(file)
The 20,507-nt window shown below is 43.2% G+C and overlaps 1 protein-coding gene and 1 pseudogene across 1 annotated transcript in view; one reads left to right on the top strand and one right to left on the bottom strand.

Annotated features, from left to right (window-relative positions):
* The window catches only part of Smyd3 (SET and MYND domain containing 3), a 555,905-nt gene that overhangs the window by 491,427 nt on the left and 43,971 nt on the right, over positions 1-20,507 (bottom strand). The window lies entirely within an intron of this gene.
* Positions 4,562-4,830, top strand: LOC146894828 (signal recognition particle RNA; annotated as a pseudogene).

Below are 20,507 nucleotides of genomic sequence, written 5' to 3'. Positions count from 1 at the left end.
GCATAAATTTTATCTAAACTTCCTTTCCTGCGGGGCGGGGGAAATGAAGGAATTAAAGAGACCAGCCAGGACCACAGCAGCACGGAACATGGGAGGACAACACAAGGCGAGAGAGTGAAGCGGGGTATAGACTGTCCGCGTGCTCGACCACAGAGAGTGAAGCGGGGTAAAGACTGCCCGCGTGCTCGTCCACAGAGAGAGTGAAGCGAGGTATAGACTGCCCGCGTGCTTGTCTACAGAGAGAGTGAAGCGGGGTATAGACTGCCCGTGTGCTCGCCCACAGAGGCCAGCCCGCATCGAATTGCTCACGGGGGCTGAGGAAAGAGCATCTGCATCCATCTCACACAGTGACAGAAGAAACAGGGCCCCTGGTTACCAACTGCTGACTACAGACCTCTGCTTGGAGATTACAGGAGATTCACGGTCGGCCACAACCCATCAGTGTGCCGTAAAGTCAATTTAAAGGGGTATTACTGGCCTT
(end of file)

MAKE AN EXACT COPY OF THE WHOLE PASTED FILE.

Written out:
The 20,507-nt window shown below is 43.2% G+C and overlaps 1 protein-coding gene and 1 pseudogene across 1 annotated transcript in view; one reads left to right on the top strand and one right to left on the bottom strand.

Annotated features, from left to right (window-relative positions):
* The window catches only part of Smyd3 (SET and MYND domain containing 3), a 555,905-nt gene that overhangs the window by 491,427 nt on the left and 43,971 nt on the right, over positions 1-20,507 (bottom strand). The window lies entirely within an intron of this gene.
* Positions 4,562-4,830, top strand: LOC146894828 (signal recognition particle RNA; annotated as a pseudogene).

Below are 20,507 nucleotides of genomic sequence, written 5' to 3'. Positions count from 1 at the left end.
GCATAAATTTTATCTAAACTTCCTTTCCTGCGGGGCGGGGGAAATGAAGGAATTAAAGAGACCAGCCAGGACCACAGCAGCACGGAACATGGGAGGACAACACAAGGCGAGAGAGTGAAGCGGGGTATAGACTGTCCGCGTGCTCGACCACAGAGAGTGAAGCGGGGTAAAGACTGCCCGCGTGCTCGTCCACAGAGAGAGTGAAGCGAGGTATAGACTGCCCGCGTGCTTGTCTACAGAGAGAGTGAAGCGGGGTATAGACTGCCCGTGTGCTCGCCCACAGAGGCCAGCCCGCATCGAATTGCTCACGGGGGCTGAGGAAAGAGCATCTGCATCCATCTCACACAGTGACAGAAGAAACAGGGCCCCTGGTTACCAACTGCTGACTACAGACCTCTGCTTGGAGATTACAGGAGATTCACGGTCGGCCACAACCCATCAGTGTGCCGTAAAGTCAATTTAAAGGGGTATTACTGGCCTT